Half-time – England vs. Germany
And time flies and flies and flies and my half-time at Paines Plough is already over. The last weeks have been so busy that I hardly had time to digest them followed by a massive attack of exhaustion which I had to nurture with a lot of sleep over the weekends when I am not going back to my second job at the market, distributing German delicatessen on Saturdays.
Paines Plough opened recently two shows in London, Love, Love, Love at the Royal Court Theatre and WASTED at the Roundhouse in Camden before its tour continues and finally ends at the TakeOver Festival in York next Saturday. Furthermore we organised a fundraiser night at the Royal Court, as well as opened the full season for 2012 and tickets for the Roundabout run in London at Shoreditch Town Hall have gone on sale. What looks like cakewalk was a lot of hard work for everyone behind the curtain – but the show must go on.
By the way it was literally a cakewalk: I cannot remember one day in the recent weeks when we had no cake, cookies or other treats. The warning of the last intern and the Paines Plough members from my very first day came to its proof. So I am still cycling regardless the weather conditions reckless in London’s traffic and still avoid the rackety lift but climbing all four floors by feet.
Apart from being at theatre for work, which also includes enjoying the shows most of the time, I follow a pilgrimage to London’s theatres seeing as much as I can – which does not help getting enough sleep. I enjoy especially new writing but also saw my first West End production.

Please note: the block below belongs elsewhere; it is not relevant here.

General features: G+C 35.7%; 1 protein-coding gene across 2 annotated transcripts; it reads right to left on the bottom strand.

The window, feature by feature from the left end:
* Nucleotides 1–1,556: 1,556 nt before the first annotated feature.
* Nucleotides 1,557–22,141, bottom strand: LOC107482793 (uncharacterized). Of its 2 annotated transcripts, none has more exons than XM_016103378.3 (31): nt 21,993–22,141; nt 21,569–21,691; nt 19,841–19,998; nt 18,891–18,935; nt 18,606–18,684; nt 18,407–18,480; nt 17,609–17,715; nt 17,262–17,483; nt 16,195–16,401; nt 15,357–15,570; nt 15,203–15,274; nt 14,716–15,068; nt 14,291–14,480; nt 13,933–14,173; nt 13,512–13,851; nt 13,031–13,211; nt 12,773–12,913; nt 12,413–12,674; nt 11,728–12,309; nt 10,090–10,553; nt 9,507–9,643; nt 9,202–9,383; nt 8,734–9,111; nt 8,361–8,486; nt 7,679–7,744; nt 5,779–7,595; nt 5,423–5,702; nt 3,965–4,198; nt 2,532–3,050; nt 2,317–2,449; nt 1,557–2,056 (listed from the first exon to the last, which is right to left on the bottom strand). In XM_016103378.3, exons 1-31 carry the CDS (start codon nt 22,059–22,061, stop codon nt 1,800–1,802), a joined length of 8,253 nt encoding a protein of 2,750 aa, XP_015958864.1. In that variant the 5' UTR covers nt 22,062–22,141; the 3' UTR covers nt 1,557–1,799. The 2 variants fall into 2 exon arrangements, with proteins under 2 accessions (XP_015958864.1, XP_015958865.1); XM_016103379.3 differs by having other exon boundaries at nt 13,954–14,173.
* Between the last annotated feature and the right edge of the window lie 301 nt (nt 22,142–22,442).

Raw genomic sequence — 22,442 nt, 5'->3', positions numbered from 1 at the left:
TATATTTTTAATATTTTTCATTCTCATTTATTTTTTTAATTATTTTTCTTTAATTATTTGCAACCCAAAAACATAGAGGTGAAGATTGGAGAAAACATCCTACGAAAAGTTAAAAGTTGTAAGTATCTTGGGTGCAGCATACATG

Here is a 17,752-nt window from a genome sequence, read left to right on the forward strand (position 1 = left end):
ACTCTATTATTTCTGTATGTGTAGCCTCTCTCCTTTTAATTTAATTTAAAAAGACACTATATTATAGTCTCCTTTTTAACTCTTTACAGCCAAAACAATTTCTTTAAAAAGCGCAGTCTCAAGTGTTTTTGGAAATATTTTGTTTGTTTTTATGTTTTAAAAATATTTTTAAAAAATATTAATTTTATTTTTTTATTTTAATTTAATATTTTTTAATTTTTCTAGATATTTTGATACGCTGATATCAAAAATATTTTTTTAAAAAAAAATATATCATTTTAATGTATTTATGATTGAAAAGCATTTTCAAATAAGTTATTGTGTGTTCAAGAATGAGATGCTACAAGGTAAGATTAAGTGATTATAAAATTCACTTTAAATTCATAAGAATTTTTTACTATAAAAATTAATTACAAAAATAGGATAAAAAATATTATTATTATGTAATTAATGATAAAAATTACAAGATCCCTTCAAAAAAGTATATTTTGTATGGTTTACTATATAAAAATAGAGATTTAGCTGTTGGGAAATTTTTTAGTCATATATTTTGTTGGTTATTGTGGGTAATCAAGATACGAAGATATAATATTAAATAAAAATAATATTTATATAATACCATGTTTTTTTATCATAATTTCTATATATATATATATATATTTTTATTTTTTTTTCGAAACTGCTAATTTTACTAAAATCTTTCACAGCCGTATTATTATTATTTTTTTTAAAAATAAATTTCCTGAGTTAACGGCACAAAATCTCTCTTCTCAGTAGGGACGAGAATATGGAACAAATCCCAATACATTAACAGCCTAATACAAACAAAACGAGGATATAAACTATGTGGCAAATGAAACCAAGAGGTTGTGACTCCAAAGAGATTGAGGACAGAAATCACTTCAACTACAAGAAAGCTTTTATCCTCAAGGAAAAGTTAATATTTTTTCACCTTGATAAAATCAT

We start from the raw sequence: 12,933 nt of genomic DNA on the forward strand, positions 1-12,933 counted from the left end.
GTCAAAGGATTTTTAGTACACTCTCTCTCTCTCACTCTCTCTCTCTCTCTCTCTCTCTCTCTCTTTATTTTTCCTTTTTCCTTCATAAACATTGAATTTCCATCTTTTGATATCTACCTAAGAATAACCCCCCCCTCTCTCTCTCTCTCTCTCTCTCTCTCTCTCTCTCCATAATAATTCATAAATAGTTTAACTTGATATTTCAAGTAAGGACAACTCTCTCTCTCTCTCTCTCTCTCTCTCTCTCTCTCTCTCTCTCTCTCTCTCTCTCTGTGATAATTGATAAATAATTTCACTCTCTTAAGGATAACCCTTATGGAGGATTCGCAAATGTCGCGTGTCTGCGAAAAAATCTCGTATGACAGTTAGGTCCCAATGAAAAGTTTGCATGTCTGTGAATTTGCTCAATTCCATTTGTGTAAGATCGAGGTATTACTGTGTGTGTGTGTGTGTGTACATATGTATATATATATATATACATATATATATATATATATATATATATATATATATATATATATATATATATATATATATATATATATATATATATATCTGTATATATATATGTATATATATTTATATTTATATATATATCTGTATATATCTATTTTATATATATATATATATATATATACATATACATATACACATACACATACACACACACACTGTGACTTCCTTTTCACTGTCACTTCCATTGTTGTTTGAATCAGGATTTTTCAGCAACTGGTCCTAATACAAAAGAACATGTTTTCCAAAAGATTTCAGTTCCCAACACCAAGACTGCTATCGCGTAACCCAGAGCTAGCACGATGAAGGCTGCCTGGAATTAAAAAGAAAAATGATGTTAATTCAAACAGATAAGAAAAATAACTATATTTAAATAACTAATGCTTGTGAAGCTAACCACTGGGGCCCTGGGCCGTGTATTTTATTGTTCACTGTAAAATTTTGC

A massive hit I was curious to attend was seeing Simon Steven’s Three Kingdoms at the Lyric Hammersmith again. I can remember my last days in Munich being a regular at the Kammerspiele and attending the press night there in autumn. I had a huge discussion with the writer, actors and the director’s assistant about the differences of German/Continental and British theatre and the directors different relationship to writing. I could not only see following twitter how many people loved Sebastian Nübling’s show but to my surprise reading a lot of dismissive critics. I would have guessed, after the show has been an incredible success in Germany (and is now about to tour in a very small scale), both positions, audience and press, would either love or hate it. But the opinions differed immensely. James and George were lucky enough to attend a workshop with Sebastian Nübling about German directing last week and I was happy and still am engaging myself in discussions about theories and theatre practicalities I have learned during my studies which suddenly come to life and being passed on.
My interest in theatre, although it is a tough industry, is exhaustless and I started to read a theoretical book about aesthetics and performance which was living in my bookshelf in Munich covered in dust for years and survived a move across Europe over 1.ooo kilometers – and now I read it with pleasure.